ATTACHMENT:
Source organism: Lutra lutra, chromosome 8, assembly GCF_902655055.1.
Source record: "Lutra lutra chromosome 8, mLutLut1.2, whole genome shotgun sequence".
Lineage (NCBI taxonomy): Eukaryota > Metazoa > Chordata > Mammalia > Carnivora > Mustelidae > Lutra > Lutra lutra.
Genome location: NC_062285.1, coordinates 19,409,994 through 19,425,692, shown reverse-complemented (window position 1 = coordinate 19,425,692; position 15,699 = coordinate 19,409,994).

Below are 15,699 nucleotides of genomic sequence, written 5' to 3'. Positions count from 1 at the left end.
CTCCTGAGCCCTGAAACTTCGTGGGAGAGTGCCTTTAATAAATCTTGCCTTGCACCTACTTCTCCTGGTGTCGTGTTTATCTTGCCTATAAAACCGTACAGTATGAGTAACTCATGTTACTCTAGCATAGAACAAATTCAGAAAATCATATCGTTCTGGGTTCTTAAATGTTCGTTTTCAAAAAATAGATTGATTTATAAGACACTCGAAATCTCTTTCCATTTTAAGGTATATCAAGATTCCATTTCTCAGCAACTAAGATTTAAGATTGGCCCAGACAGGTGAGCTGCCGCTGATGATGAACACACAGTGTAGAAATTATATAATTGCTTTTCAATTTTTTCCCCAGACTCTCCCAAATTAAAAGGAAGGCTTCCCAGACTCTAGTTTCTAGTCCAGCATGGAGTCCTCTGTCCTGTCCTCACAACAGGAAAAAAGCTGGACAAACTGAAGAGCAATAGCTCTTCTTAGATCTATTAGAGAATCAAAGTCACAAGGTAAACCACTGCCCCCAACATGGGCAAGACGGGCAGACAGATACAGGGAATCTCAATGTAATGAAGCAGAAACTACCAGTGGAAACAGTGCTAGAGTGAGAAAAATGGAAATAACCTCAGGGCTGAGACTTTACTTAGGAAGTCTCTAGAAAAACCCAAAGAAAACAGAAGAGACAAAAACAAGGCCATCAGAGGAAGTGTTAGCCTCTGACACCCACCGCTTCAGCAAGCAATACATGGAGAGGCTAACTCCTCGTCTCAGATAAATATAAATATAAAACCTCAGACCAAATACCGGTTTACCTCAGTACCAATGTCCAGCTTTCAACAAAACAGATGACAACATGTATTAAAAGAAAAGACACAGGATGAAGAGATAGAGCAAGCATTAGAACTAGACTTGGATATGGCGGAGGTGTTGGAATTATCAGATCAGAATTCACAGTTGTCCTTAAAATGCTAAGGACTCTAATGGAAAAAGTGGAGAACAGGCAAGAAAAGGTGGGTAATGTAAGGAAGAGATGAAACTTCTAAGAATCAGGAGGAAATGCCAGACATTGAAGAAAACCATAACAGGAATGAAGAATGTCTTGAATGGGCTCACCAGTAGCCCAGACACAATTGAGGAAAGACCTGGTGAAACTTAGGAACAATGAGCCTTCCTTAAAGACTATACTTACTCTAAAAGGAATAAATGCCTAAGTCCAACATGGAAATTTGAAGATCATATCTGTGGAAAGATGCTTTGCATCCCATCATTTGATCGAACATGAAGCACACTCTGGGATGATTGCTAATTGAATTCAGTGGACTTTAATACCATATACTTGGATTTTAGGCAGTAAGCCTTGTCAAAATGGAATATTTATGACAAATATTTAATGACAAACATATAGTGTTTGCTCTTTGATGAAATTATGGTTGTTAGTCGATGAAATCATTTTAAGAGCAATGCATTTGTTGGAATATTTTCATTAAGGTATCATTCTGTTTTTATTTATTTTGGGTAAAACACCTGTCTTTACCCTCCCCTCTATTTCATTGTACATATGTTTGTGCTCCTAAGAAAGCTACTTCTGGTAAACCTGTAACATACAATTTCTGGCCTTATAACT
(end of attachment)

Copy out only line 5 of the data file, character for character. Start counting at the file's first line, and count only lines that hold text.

Below are 15,699 nucleotides of genomic sequence, written 5' to 3'. Positions count from 1 at the left end.